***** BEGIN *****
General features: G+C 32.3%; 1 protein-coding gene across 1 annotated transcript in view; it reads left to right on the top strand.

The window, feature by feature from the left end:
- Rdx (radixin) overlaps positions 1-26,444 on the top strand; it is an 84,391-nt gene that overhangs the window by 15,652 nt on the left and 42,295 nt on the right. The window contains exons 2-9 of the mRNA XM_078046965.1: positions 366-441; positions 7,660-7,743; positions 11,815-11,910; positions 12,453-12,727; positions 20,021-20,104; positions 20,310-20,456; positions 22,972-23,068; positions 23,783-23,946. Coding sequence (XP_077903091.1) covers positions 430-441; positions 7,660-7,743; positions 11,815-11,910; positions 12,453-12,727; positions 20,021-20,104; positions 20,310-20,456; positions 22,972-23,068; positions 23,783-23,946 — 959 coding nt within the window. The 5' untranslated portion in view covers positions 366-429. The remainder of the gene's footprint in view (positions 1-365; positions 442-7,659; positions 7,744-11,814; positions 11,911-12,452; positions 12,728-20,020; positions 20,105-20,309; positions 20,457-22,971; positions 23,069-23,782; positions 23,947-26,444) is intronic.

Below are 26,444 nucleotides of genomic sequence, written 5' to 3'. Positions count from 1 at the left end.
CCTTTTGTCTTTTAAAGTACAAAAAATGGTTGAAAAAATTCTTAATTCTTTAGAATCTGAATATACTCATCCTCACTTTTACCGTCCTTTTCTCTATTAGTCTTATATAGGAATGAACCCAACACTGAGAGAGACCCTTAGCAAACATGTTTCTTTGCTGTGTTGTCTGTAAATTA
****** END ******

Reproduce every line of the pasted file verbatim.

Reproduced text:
General features: G+C 32.3%; 1 protein-coding gene across 1 annotated transcript in view; it reads left to right on the top strand.

The window, feature by feature from the left end:
- Rdx (radixin) overlaps positions 1-26,444 on the top strand; it is an 84,391-nt gene that overhangs the window by 15,652 nt on the left and 42,295 nt on the right. The window contains exons 2-9 of the mRNA XM_078046965.1: positions 366-441; positions 7,660-7,743; positions 11,815-11,910; positions 12,453-12,727; positions 20,021-20,104; positions 20,310-20,456; positions 22,972-23,068; positions 23,783-23,946. Coding sequence (XP_077903091.1) covers positions 430-441; positions 7,660-7,743; positions 11,815-11,910; positions 12,453-12,727; positions 20,021-20,104; positions 20,310-20,456; positions 22,972-23,068; positions 23,783-23,946 — 959 coding nt within the window. The 5' untranslated portion in view covers positions 366-429. The remainder of the gene's footprint in view (positions 1-365; positions 442-7,659; positions 7,744-11,814; positions 11,911-12,452; positions 12,728-20,020; positions 20,105-20,309; positions 20,457-22,971; positions 23,069-23,782; positions 23,947-26,444) is intronic.

Below are 26,444 nucleotides of genomic sequence, written 5' to 3'. Positions count from 1 at the left end.
CCTTTTGTCTTTTAAAGTACAAAAAATGGTTGAAAAAATTCTTAATTCTTTAGAATCTGAATATACTCATCCTCACTTTTACCGTCCTTTTCTCTATTAGTCTTATATAGGAATGAACCCAACACTGAGAGAGACCCTTAGCAAACATGTTTCTTTGCTGTGTTGTCTGTAAATTA